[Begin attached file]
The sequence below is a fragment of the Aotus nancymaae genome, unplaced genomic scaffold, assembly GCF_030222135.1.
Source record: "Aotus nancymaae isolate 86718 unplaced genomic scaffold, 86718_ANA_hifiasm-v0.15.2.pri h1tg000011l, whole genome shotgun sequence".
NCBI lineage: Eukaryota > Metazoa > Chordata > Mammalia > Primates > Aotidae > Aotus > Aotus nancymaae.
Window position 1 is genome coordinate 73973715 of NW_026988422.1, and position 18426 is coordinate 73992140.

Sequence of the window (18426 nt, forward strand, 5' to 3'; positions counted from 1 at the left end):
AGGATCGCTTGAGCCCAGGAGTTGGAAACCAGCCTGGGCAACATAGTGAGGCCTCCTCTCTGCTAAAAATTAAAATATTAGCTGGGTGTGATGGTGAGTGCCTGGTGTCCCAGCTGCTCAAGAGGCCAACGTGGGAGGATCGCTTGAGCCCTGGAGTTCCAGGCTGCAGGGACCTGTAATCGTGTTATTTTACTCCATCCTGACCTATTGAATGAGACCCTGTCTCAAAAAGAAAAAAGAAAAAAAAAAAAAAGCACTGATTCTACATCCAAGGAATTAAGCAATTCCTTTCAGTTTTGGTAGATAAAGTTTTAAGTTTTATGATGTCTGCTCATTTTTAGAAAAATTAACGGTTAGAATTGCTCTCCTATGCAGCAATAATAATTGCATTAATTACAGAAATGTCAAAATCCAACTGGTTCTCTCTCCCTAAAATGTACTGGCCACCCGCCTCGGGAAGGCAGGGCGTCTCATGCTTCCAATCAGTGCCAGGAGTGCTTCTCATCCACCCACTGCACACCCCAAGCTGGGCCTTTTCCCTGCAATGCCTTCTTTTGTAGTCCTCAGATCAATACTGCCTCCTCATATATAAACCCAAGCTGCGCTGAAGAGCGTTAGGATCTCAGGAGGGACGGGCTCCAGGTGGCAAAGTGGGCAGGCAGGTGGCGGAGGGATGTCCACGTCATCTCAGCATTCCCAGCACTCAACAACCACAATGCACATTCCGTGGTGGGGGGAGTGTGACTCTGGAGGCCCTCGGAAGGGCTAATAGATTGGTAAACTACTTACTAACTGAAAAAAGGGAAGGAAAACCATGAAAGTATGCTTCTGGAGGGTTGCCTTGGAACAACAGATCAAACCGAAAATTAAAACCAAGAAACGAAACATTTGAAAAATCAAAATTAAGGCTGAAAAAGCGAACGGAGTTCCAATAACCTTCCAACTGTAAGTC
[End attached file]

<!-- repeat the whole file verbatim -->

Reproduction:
The sequence below is a fragment of the Aotus nancymaae genome, unplaced genomic scaffold, assembly GCF_030222135.1.
Source record: "Aotus nancymaae isolate 86718 unplaced genomic scaffold, 86718_ANA_hifiasm-v0.15.2.pri h1tg000011l, whole genome shotgun sequence".
NCBI lineage: Eukaryota > Metazoa > Chordata > Mammalia > Primates > Aotidae > Aotus > Aotus nancymaae.
Window position 1 is genome coordinate 73973715 of NW_026988422.1, and position 18426 is coordinate 73992140.

Sequence of the window (18426 nt, forward strand, 5' to 3'; positions counted from 1 at the left end):
AGGATCGCTTGAGCCCAGGAGTTGGAAACCAGCCTGGGCAACATAGTGAGGCCTCCTCTCTGCTAAAAATTAAAATATTAGCTGGGTGTGATGGTGAGTGCCTGGTGTCCCAGCTGCTCAAGAGGCCAACGTGGGAGGATCGCTTGAGCCCTGGAGTTCCAGGCTGCAGGGACCTGTAATCGTGTTATTTTACTCCATCCTGACCTATTGAATGAGACCCTGTCTCAAAAAGAAAAAAGAAAAAAAAAAAAAAGCACTGATTCTACATCCAAGGAATTAAGCAATTCCTTTCAGTTTTGGTAGATAAAGTTTTAAGTTTTATGATGTCTGCTCATTTTTAGAAAAATTAACGGTTAGAATTGCTCTCCTATGCAGCAATAATAATTGCATTAATTACAGAAATGTCAAAATCCAACTGGTTCTCTCTCCCTAAAATGTACTGGCCACCCGCCTCGGGAAGGCAGGGCGTCTCATGCTTCCAATCAGTGCCAGGAGTGCTTCTCATCCACCCACTGCACACCCCAAGCTGGGCCTTTTCCCTGCAATGCCTTCTTTTGTAGTCCTCAGATCAATACTGCCTCCTCATATATAAACCCAAGCTGCGCTGAAGAGCGTTAGGATCTCAGGAGGGACGGGCTCCAGGTGGCAAAGTGGGCAGGCAGGTGGCGGAGGGATGTCCACGTCATCTCAGCATTCCCAGCACTCAACAACCACAATGCACATTCCGTGGTGGGGGGAGTGTGACTCTGGAGGCCCTCGGAAGGGCTAATAGATTGGTAAACTACTTACTAACTGAAAAAAGGGAAGGAAAACCATGAAAGTATGCTTCTGGAGGGTTGCCTTGGAACAACAGATCAAACCGAAAATTAAAACCAAGAAACGAAACATTTGAAAAATCAAAATTAAGGCTGAAAAAGCGAACGGAGTTCCAATAACCTTCCAACTGTAAGTC